I met a resident who advocated that all medical students should become patients and have the same procedures that they order for their patients performed on them à la the movie “The Doctor.” While I agree that being a patient offers perspective, I don’t agree that I need to have tertiary syphilis to understand how to interact with a patient facing the illness.
We act as health care providers and now view the world in this light, but we must never forget how the patient perceives the information we provide.
We walk into a patient’s room with our crisply ironed (or wrinkled) white coat from which a badge proudly hangs. We immediately present ourselves as the authoritative figure, and it’s even more intimidating if we arrive with a flock of white coats. We stand while the patient is lying in the hospital bed—again emphasizing the difference. The patient stares at a group of strangers and must decide how much personal information to divulge.
Everyone on the team needs to be identified so the patient knows that everyone in the room is involved in his or her health care. It’s helpful if you can sit at eye level with the patient. Rounds can sometimes be speedy, so it’s a good idea to return later in the day and spend more time with the patient explaining and answering all of his or her questions.
You will encounter patients from all walks of life. They will often times be at a different educational level than you, and thus you need to explain things in their terms. You can tailor your explanations depending on their respective occupations and highest levels of education—now you understand why we ask all those questions in the history and physical. For example, a woman with high school level education will probably require a different explanation of her breast cancer than a breast cancer researcher.
Attempt to do everything in your power to help the patient understand. Page the translator, ask family to assist you, draw a picture, use an interactive display on the iPad or talk through the pamphlet together. A patient should have resources readily available for them so they can contemplate the information.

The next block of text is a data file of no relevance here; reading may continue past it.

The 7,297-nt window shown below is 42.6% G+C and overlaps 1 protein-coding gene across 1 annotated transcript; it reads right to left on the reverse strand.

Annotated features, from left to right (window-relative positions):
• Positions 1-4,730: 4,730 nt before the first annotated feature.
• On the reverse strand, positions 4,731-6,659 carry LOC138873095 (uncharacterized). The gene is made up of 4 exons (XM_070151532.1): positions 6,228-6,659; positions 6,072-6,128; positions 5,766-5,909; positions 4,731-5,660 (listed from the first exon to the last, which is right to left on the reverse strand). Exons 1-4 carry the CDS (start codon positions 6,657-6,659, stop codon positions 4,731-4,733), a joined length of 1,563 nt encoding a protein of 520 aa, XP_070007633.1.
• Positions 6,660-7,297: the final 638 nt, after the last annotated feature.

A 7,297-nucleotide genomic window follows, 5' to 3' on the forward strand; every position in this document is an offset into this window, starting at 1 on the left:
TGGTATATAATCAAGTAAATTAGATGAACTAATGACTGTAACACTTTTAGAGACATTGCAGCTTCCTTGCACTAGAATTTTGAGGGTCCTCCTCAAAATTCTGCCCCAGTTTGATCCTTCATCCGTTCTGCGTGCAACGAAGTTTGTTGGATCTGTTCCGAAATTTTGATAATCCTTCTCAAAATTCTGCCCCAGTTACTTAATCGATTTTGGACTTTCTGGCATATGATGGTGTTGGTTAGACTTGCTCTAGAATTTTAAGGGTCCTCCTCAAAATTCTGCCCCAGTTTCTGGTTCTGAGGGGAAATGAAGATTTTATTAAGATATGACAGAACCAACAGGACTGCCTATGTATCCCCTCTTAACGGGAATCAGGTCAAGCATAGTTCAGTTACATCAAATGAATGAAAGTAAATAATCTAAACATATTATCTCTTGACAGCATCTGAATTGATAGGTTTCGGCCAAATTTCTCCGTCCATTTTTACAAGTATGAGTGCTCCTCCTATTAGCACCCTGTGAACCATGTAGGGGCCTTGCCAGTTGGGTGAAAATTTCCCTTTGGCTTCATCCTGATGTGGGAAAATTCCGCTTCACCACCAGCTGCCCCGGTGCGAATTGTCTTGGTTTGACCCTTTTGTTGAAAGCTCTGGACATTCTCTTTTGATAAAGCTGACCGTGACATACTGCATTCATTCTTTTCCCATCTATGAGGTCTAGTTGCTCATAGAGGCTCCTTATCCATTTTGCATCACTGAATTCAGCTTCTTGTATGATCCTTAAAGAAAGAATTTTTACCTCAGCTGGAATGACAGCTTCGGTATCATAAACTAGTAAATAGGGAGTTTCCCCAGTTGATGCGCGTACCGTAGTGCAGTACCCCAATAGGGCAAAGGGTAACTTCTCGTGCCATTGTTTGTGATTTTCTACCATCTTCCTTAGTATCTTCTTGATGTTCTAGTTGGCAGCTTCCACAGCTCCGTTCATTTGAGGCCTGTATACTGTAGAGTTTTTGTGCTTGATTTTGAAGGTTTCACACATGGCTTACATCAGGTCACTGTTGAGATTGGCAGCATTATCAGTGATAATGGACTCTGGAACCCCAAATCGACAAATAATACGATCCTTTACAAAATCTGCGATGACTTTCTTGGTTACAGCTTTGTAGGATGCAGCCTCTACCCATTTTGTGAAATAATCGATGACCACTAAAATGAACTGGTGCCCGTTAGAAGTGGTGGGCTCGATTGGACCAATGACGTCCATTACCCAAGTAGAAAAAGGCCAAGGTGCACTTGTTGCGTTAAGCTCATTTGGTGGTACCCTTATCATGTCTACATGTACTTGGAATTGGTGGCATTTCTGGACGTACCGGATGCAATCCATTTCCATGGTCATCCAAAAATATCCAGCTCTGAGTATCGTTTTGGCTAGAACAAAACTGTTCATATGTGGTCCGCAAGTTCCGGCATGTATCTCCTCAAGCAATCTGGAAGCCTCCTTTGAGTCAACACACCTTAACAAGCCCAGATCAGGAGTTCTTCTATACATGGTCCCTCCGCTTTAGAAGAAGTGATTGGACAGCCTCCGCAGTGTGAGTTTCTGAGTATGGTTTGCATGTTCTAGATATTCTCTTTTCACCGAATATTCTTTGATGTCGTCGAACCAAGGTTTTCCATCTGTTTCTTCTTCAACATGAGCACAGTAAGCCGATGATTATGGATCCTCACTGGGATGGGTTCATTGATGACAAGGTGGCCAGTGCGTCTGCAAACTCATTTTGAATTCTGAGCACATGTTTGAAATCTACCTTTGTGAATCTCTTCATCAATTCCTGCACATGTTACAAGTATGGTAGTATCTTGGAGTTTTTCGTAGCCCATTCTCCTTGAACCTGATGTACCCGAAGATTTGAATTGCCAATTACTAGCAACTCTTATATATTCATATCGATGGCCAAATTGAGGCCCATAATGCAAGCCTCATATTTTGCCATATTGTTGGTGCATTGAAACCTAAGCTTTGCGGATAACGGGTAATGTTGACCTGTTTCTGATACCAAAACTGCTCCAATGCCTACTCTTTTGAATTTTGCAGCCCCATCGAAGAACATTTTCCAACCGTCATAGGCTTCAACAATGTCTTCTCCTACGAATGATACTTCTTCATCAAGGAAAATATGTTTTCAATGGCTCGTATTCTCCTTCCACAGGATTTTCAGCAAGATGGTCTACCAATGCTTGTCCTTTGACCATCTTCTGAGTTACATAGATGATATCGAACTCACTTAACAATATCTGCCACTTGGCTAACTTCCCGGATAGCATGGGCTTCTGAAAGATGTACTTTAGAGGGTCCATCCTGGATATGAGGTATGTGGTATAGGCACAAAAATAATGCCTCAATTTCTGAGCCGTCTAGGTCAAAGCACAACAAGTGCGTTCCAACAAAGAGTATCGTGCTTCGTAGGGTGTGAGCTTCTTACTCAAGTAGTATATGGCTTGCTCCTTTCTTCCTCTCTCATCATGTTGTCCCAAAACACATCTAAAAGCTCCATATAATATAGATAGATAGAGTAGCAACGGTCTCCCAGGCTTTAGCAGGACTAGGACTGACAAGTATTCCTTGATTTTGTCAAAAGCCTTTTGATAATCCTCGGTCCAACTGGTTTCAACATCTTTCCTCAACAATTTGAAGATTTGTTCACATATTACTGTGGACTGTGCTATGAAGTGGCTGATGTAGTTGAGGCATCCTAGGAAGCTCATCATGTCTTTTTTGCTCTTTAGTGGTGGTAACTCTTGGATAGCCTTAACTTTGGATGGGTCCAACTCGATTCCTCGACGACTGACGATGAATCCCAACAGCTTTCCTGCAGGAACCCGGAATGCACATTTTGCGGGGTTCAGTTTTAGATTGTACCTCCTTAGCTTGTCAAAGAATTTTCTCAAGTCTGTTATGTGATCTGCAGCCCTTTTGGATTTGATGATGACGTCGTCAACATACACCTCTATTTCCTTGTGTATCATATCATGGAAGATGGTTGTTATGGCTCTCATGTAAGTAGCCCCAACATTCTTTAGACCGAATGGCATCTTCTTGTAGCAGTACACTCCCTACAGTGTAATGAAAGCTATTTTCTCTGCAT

No matter how kind and caring you are, you will encounter rude, obnoxious and ungrateful patients. Even if seeing Mrs. Sanderson is an absolute delight but Mr. Green makes your blood boil, you still have to treat each equally. Don’t forget that being diagnosed with a chronic illness, taking pain medication, having a surgery or simply being in the hospital changes a person’s mood. On top of that, the patient is in pain, scared, irritated, confused, depressed and worried—all of which must be addressed.
Patients will usually have family and friends there, all of whom are anxiously waiting to hear what the doctor says. If the patient is okay with it, keep family and friends informed. They don’t want to be left in the dark and want to be ensured that their loved one is getting the best possible health care.
Remember: the patient is number one. Even if you love cutting people open or trying new drugs on them, you still must keep the patient’s best interest in mind.
Ask yourself: why am I ordering this test? What will I do with the results? If you don’t know the answer, then reconsider the test. What will the patient gain from this procedure? Will it help them in the recovery process? If the answer is no, then look for alternatives. Don’t put a patient through unnecessary testing or procedures; it’s a burden for them physically, emotionally and financially.
The patient has a voice (but not “The Voice”). It is the patient’s body, and the patient makes the final decision. You may feel strongly about a particular drug or procedure, but you must still present the benefits and risks. A patient can refuse, and you must honor that no matter how much you disagree.
On the other hand, some patients may not be able to make their own decisions, and making the decisions may actually fall on you. Act in their best interests, and do what is right.
Patients are often debilitated and are certainly vulnerable. Do not take advantage of their respective conditions. Offer empathy, support and guidance to all your patients—this is my pledge, my pledge to all of my patients.